DRUG DANGERS:  Elderly people fall victim to a large number of medication-related mistakes, more than a quarter of which are preventable.  If these findings are extended to the total Medicare population of about 38 million people, researchers hypothesize that more than 1.9 million adverse drug events are occurring each year, including 180,000 that are life-threatening or fatal.  More than 90% of people 65 years and older take at least one medication per week, more than 40% take five or more each week, and 12% take 10 or more.  (And this was among people who were not living in nursing homes or other institutions, who presumably would be taking even more.)  (J Am Med Assoc, 2003; 289:1107-16.)
 
INTELLIGENCEA recent study found that pregnant and breast-feeding women who add cod liver oil to their diets may improve their children's intelligence. Children with mothers who took cod liver oil scored higher than the other children on intelligence tests that looked at problem solving and information processing ability.  Cod liver oil is rich in docosahexaenoic acid (DHA) and arachidonic acid (AA), which are important for the development of the central nervous system.   (Pediatrics Online, 2003; 111(1):e39-e44.)
OBESITYA new study reports that obesity is the leading health problem for dogs.  Dogs are often overfed at mealtimes and fed snacks throughout the day. As is the case with humans, this, along with too little exercise, causes dogs to become obese.  The study noted that good health and fitness are essential for the long life of companion animals.  (The primary culprit in pet obesity, as it is with humans, is the predominance of carbohydrates in the diet.)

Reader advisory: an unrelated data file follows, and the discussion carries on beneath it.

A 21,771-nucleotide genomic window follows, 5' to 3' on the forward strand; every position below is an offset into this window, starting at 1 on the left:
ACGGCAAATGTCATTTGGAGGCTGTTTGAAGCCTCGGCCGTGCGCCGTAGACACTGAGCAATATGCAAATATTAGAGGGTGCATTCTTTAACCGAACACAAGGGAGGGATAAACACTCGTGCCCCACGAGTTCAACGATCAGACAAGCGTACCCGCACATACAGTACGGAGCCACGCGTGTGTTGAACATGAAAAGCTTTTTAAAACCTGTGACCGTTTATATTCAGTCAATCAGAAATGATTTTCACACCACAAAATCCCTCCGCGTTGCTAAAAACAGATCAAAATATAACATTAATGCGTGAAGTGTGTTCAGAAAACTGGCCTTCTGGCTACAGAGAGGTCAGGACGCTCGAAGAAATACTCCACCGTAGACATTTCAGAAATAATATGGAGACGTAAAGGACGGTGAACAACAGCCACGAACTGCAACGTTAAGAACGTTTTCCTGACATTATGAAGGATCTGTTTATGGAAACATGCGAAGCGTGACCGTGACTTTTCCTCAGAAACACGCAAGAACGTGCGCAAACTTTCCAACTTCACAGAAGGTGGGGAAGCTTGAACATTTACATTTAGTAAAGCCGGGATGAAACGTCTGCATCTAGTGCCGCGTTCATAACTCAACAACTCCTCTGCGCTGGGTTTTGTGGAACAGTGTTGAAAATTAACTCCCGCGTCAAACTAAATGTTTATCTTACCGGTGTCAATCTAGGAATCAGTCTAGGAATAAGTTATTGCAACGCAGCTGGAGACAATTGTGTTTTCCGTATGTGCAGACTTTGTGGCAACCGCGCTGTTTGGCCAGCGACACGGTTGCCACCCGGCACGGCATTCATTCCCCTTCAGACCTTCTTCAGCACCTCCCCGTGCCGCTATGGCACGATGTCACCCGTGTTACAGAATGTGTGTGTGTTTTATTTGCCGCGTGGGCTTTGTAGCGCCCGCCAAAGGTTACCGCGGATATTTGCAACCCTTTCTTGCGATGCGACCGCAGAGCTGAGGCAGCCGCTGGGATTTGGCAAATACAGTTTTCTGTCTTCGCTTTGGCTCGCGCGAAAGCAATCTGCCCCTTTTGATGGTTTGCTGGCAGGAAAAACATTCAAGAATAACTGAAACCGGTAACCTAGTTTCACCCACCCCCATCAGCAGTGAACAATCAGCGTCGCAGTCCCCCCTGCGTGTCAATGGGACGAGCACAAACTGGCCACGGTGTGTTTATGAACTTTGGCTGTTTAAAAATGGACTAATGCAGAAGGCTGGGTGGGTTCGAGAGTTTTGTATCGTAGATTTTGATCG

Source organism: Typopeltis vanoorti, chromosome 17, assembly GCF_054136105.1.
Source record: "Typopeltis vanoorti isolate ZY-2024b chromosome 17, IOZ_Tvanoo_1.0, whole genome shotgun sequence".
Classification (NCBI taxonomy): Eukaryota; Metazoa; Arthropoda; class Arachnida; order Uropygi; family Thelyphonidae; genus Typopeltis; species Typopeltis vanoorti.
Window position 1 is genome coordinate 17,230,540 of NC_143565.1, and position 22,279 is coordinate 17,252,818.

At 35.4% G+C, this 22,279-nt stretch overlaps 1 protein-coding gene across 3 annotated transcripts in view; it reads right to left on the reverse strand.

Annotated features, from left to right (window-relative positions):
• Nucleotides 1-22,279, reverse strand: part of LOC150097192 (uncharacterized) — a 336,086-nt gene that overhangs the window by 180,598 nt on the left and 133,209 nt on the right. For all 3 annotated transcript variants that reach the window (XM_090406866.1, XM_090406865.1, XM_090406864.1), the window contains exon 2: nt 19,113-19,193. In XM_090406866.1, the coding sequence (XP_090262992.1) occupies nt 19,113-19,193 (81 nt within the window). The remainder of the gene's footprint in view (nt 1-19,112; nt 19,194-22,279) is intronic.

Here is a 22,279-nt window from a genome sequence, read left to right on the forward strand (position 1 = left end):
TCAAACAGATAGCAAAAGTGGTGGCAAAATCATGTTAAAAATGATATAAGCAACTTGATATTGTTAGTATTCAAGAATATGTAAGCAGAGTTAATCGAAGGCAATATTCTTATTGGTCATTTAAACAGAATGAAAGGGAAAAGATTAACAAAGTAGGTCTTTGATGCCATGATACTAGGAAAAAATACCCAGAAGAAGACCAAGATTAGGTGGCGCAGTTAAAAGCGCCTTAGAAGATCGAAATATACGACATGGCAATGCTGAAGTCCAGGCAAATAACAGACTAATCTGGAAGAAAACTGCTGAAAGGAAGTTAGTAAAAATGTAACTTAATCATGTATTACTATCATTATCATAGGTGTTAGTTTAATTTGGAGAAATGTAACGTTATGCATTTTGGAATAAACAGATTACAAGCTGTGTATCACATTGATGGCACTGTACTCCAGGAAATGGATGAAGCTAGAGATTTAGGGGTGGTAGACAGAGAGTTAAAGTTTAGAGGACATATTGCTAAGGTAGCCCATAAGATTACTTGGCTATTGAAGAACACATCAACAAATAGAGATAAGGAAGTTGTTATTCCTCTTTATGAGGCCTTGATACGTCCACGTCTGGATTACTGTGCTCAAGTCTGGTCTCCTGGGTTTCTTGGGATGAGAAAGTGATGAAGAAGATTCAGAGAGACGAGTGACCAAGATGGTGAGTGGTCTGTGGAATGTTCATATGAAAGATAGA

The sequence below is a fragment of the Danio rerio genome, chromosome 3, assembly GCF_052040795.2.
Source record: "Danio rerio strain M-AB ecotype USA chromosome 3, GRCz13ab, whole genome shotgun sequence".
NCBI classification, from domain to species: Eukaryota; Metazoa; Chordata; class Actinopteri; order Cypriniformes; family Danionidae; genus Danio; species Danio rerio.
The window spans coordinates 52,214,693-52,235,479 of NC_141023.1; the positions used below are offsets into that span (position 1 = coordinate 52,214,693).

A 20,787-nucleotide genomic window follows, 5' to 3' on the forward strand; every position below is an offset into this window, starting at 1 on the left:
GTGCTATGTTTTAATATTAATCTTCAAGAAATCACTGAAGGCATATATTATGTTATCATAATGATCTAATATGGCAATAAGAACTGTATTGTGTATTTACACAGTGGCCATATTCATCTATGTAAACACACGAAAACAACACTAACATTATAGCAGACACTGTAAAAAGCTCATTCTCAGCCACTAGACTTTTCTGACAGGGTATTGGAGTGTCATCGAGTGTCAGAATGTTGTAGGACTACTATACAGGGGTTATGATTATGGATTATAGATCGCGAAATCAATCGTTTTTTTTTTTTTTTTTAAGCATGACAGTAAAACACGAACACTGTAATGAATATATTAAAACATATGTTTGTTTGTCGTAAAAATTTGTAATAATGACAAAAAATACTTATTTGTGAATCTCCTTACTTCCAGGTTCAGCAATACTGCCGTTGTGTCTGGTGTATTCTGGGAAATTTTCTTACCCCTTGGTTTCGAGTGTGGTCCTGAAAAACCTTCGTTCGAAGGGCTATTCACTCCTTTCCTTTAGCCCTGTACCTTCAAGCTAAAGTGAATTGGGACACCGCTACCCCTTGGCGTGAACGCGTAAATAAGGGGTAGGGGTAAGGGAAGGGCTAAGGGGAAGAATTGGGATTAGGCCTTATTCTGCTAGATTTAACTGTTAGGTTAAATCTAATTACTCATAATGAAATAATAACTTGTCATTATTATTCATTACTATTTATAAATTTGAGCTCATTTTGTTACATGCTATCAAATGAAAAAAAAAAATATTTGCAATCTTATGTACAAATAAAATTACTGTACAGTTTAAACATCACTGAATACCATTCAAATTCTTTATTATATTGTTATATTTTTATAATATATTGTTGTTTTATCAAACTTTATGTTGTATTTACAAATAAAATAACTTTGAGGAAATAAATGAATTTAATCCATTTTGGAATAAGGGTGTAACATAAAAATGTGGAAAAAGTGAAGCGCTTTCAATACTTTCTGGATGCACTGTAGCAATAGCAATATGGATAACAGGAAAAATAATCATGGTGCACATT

PUBLIC SAFETY Refueling fires can be caused by a discharge of static electricity. Most fires occur when the driver starts the gas pump and then reenters the car while the gas tank is being filled. It is recommended that you never reenter your vehicle while refueling.  If it is necessary to get back in the vehicle, be sure sure to touch a metal object, such as a car door, once you have gotten out of the car to discharge any static electricity buildup before touching the gas nozzle.  (Petroleum Equipment Institute, 2003.)
 
SUGARInternational experts say people should limit their sugar intake to no more than 10% of calories in order to halt the global epidemic of obesity-related disease.  Two U.N. agencies, the World Health Organization (WHO) and the Food and Agriculture Organization commissioned the report, which was compiled by 30 international experts.  The U.S. National Soft Drink Association disapproved of the recommendation, saying that scientific literature does not show an association between sugar intake and obesity.  (Sounds kind of like the defense used by the tobacco industry for years.)  An average 12-ounce can of cola contains 10 teaspoons of sugar.

Best of health to you and yours from all of us here at Wysong.



The Wysong e-Health Letter is an educational newsletter. Opinions expressed are meant to be taken for their argumentative/intellectual interest value, and not interpreted as specific medical or legal direction for individual conditions or situations. The e-Health Letter does not represent all-inclusive knowledge, nor can it affirm or deny facts or data gathered from cited references. Before initiating any health action or changing existing therapies, individuals should read the references cited in the e-Health Letter or request them from Wysong Corporation (eHealthLetter@wysong.net), and seek and evaluate several alternative, competent viewpoints. The reader (not the Wysong e-Health Letter) must assume all responsibilities from the application of educational and often controversial information presented in the e-Health Letter.